You are probably wondering what this means for you – the student. Most obviously, the class discussions benefit from the different academic backgrounds and work experience of many of the students. For example, my Development class had students from a number of countries: Italy, Germany, the UK, Austria, the U.S., Canada, Nigeria, Sierra Leone, China, South Korea, India, Nepal, Mexico, Argentina and Slovakia to name a few. They had work experience in Bangladesh, El Salvador, Iraq, Afghanistan, Hong Kong, Brazil, Ecuador, Haiti, India and many more developing countries. You can imagine what a good discussion this engenders both inside and outside the classroom.

Another important aim in my teaching is to get students to learn the practical skills relevant to their future careers.  Hence we have formal class debates and other assignments that develop such skills. For example, one of the graded assignments for the Development course was a group project that required students to make posters (later exhibited in the library) and to participate in a mini conference on the theme: Why Development Matters. Of course, these types of assignments not only develop professional skills, but also require you to learn about the relevant issues and lessons from the case studies reviewed.

Hope this gives you a flavour of what it is like to be a student here and how we, the professors, try to make your learning experience relevant, useful and enjoyable.

Tuesday, 18 January 2011

Communicating with you

Odette Boya Resta is head of Communications at SAIS Bologna and Childe Costa is the Center's webmaster. Below they give a rundown on their office's work and note some resources that you might find useful as you consider graduate programs. We'll ask other Bologna Center staff, faculty and alumni to contribute posts from time to time. If you have any requests, you know how to reach us.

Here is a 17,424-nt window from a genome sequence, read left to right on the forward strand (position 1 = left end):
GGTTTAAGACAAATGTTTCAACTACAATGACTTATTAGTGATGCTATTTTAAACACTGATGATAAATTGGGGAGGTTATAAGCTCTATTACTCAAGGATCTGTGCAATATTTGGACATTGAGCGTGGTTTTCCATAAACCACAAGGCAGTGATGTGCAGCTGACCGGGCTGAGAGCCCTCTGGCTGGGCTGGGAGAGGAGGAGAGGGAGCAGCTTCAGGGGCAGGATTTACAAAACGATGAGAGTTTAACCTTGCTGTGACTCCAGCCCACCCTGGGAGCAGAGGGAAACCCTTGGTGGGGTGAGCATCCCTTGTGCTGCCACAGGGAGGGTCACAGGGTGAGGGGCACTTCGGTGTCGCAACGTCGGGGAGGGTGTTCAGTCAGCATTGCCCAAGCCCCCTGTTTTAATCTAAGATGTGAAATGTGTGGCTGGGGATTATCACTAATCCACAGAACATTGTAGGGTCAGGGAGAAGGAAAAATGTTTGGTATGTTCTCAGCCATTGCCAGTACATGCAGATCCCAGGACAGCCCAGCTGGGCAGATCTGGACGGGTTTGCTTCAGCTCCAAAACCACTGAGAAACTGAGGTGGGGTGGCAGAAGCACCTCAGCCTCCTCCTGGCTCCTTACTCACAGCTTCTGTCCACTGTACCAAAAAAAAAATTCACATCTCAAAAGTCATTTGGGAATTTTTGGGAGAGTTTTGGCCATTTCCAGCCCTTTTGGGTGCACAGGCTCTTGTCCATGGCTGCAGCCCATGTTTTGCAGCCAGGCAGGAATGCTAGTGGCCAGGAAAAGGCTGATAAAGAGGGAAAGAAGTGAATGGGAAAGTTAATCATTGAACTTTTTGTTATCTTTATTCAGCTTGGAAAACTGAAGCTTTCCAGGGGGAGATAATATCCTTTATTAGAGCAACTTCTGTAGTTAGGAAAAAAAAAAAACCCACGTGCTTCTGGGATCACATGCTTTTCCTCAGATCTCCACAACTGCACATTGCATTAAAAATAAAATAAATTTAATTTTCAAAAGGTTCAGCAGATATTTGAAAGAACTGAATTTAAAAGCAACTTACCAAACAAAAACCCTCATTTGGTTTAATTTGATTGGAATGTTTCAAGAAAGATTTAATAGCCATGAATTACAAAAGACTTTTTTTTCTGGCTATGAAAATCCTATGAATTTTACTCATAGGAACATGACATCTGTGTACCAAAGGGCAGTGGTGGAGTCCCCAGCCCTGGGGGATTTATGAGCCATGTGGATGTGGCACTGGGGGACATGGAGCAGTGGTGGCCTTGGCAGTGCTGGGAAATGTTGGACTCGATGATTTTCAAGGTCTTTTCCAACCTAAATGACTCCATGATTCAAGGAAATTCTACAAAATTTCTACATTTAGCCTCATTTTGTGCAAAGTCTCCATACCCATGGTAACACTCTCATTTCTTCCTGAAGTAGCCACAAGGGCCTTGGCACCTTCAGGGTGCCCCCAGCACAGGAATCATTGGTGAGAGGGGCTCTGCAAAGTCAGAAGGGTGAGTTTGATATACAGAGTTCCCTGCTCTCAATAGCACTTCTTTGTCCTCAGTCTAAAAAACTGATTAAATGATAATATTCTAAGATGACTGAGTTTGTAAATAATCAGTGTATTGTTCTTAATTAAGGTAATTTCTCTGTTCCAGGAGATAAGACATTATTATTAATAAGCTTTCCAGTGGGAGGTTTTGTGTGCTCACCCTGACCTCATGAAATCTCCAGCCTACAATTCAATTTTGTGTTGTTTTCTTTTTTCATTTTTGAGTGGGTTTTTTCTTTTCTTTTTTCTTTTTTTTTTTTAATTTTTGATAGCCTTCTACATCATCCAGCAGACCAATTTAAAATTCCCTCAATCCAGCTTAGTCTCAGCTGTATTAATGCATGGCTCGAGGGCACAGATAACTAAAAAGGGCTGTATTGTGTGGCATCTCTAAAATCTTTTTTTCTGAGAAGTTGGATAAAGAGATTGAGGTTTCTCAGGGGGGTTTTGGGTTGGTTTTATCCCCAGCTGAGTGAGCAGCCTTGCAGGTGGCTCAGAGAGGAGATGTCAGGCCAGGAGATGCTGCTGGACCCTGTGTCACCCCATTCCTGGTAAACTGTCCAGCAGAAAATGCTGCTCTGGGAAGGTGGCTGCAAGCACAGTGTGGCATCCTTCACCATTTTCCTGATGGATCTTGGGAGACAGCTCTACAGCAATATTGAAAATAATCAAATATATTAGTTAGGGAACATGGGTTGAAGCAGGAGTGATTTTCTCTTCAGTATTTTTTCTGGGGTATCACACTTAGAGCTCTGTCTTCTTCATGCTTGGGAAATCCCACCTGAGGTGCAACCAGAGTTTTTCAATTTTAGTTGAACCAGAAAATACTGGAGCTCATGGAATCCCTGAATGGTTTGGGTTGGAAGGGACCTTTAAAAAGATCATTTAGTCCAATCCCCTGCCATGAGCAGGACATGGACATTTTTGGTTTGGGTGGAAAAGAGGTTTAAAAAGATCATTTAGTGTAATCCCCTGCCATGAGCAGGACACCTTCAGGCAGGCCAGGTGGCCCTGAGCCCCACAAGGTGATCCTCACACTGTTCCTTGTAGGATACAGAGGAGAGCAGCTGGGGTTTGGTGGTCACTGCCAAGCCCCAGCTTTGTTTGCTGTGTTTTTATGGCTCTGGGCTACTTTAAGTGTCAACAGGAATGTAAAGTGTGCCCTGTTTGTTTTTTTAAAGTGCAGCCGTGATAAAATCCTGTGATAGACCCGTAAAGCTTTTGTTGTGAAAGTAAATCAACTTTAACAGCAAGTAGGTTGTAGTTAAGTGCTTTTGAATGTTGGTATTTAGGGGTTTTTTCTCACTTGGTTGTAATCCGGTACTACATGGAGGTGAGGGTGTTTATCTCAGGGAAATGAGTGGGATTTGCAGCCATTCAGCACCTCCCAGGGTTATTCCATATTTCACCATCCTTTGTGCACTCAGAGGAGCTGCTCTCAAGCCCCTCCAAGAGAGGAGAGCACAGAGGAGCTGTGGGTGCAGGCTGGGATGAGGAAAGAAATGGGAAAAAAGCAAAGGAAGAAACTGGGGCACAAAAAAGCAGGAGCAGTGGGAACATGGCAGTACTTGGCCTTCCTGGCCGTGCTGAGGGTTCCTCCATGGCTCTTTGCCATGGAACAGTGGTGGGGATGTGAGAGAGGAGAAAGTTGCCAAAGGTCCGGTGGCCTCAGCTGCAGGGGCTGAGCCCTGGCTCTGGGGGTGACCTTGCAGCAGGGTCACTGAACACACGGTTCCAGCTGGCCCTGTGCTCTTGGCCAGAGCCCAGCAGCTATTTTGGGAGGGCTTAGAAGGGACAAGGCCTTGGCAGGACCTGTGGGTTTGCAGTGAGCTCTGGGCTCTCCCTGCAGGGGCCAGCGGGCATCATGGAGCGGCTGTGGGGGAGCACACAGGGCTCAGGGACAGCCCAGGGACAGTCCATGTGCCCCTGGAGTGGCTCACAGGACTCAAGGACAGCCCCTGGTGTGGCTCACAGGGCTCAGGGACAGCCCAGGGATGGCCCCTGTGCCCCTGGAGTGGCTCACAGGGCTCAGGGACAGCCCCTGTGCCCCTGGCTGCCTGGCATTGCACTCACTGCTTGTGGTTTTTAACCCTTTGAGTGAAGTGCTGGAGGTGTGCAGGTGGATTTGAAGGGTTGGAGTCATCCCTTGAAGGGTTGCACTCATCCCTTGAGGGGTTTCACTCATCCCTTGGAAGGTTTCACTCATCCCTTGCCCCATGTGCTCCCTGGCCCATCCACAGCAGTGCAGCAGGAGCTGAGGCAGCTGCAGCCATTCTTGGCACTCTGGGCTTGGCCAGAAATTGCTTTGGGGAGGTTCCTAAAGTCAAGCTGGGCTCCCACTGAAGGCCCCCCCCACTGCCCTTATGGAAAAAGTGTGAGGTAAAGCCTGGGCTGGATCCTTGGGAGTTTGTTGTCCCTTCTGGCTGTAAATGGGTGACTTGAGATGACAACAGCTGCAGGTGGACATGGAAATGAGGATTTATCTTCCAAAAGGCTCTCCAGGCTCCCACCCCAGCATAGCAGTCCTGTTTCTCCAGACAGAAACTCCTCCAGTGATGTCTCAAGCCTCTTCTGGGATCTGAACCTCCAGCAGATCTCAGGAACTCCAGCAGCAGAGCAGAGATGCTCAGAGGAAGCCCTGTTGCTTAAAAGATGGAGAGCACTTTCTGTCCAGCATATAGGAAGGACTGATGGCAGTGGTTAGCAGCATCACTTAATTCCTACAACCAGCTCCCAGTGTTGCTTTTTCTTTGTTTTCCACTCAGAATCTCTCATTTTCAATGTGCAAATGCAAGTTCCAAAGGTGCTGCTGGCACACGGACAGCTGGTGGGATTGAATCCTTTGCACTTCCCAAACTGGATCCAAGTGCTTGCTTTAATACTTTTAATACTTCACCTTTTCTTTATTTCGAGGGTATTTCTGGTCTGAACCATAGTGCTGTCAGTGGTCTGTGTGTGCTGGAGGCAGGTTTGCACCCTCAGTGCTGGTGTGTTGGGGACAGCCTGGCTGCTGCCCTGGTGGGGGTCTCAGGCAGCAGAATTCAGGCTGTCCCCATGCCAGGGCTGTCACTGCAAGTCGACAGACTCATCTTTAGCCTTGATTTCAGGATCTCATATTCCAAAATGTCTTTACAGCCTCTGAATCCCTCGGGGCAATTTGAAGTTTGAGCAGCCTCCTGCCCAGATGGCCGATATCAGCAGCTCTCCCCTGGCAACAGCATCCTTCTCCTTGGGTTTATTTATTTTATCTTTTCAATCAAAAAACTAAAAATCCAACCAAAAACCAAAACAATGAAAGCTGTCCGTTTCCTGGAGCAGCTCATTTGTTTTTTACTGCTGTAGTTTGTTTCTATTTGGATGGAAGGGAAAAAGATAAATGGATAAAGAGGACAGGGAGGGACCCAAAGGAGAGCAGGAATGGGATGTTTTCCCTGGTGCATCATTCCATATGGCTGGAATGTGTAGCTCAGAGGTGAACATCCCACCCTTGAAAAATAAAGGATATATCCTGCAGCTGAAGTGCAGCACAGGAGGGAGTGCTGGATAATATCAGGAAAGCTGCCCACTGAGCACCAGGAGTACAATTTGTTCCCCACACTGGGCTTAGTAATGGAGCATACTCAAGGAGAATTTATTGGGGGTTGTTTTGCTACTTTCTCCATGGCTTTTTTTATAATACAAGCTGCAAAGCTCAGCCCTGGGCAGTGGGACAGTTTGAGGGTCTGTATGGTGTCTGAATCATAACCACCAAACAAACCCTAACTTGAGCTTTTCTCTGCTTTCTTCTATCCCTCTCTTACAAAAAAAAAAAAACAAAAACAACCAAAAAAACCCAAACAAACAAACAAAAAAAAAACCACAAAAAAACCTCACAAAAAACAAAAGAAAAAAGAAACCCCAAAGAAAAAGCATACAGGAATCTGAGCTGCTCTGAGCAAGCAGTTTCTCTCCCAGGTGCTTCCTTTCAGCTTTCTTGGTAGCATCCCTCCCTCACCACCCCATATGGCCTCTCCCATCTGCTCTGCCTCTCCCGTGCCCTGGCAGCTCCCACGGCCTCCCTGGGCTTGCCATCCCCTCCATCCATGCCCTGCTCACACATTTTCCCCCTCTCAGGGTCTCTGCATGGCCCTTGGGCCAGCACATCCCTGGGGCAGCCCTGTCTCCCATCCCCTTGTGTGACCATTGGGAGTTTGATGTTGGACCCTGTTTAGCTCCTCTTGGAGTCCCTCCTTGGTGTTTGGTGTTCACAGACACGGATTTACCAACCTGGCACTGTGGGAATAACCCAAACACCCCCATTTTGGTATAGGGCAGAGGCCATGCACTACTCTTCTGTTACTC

The Bologna Center Communications Office, in collaboration with its colleagues, aims to use the web as strategically as possible to do just that...communicate, with all of its constituents.

Who are these constituents? They are you -- prospective students -- as well as current students, parents, alumni, academics, media, friends and supporters.

For the past few years we have increasingly used our website for postings of publications like our print and online magazine Rivista; RSS feed for announcements of events happening here at the Bologna Center; multimedia products including our promotional video which provides you with a 'virtual tour' of our campus and city, and various SAIS social media sites like Facebook that connect you to the entire SAIS community.

Visit our multimedia page to browse our event audio files or link to SAIS iTunes where you can subscribe for free podcasts of events held on both SAIS campuses.

Since academics is the essence of our operation, our searchable faculty directory will tell you who's who at the Bologna Center while our BCNews page tells you about their publications and media mentions.

Speaking of academics, we are particularly proud of the student-run publication, the Bologna Center Journal of International Affairs (BCJIA) which brings together academics, policy makers and businesses with an interest in insight and analysis into the world’s most pressing issues.

Of special interest is the latest addition to our website, the BCCam, a real time view of the medieval city of Bologna from our very own penthouse terrace! Here is the view this evening: